I've owned a copy of the 2nd edition of Cyberpunk (Cyberpunk 2020) for years now but never had the ability or gumption to run a game (same for gurps). Lately though I've been playing and DMing a lot of D&D and I feel that my skills are high enough that I can finally run a CP2020 game. My issue is that the sourcebook itself is clunky in its description of rules and there doesn't seem to be any sort of guide lines for creating fights and challenges that are appropriate for the PCs (mechanically speaking). I know about LUYPS! (Listen Up, You Primitive Screwheads!) and I've read it, but most of the advice in there seems to be story and tone advice (which I don't need being a huge cyberpunk fan already). I'd appreciate any other resources (official and unofficial) that anyone could suggest for me to latch onto to help get this campaign going.
I've run CP2020 many a time (Usually Trauma Team games) The CP2020 book isn't as nicely edited as it could be it's true; then again it's far better than something that WW usually produce!
The system itself is very simple, but what I'd recommend for a new campaign in the system is:
Finally here are some links for stuff I've found useful for CP:
I'm not a huge 2020 fan (ran it a few times years ago, but I prefer Shadowrun), but a bit of google-fu turned up Datafortress 22.214.171.124. They look to have significant resources from rules, references, new source material, and active forums.
Cyberpunk as a Gaming Genre is not Cyberpunk as a Literary Genre. The two overlap somewhat, but just as D&D and Sword & Sorcery literature only somewhat overlap, so also CP2020 and the Cyberpunk genre only somewhat overlap.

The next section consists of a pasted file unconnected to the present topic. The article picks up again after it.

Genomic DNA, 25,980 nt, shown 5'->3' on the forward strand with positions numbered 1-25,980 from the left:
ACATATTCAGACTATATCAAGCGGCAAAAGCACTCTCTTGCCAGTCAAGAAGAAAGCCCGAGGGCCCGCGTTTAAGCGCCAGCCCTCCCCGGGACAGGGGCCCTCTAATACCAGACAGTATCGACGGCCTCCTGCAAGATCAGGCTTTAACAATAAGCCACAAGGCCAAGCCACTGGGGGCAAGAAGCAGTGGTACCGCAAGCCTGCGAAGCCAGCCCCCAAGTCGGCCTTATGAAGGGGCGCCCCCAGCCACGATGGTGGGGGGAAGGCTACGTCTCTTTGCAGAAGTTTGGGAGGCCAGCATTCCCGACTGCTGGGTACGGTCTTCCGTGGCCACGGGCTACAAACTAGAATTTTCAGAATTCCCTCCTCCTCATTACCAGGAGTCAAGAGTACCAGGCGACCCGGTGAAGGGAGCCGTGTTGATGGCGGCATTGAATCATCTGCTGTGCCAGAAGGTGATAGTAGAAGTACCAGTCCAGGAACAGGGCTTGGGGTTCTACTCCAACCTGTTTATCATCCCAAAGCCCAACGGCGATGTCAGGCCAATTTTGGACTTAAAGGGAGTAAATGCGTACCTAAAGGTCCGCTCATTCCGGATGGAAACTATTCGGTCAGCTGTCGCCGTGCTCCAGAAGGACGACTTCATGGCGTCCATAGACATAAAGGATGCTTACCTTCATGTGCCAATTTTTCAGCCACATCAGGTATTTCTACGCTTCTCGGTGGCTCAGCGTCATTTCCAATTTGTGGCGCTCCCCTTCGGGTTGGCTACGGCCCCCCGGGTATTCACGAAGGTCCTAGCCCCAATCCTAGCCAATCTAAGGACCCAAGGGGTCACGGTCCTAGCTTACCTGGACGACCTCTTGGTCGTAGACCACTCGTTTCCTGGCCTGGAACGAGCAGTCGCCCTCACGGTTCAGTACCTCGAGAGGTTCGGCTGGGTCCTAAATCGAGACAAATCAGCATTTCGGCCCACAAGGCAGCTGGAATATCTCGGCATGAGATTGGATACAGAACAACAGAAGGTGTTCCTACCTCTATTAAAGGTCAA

The tone advice in LUYPS is there to illustrate the differences for fans of the literary genre, as much as or more than being there to educate the new-to-the-genre.
Also note that D&D style Grinding is not normative to the CP2020 game - it's deadly, since damages are usually higher than armor values.
That said, there is no mechanical balance written in.
But since you want a system for balance...
You can obtain four key metrics, tho', from the stats:
Assuming even skills, a character hits 45% of the time (defender wins ties - see table for proof, below). Each point of difference in the attacker's favor is a 10% improvement; each in the defender's is a 10% reduction.
Average damage is found easiest by taking the minimum rolled damage (all dice rolled 1), adding the maximum damage (all rolling max) and dividing by two... or just accept that a d6 is average 3.5, and a d10 is 5.5, and total it up.
The damage you do per round is going to average equal to your rate of hits times the average damage minus their AV... with the caveat that the actual average will be higher if the AV exceeds average damage but doesn't exceeed maximum damage, as the formula says "NO!"...
So, find the average damage per hit, and take the percentage of it that would be hits...
Example: Mook M has Ref 5, Weapon Skill 2, dodge skill 2, and a weapon doing 3d6, and 4 AV.
PC A has Ref 7, Skill 4 each weapon and athletics, and a weapon doing 3d6 damage, and 8 AV.
A final warning about balance
There's this neat thing called Synergy... when two things together perform more than the sum of those two together. Characters in combat tend to be somewhat synergistic, especially if the GM runs NPC's as a cohesive whole and is a creative tactician.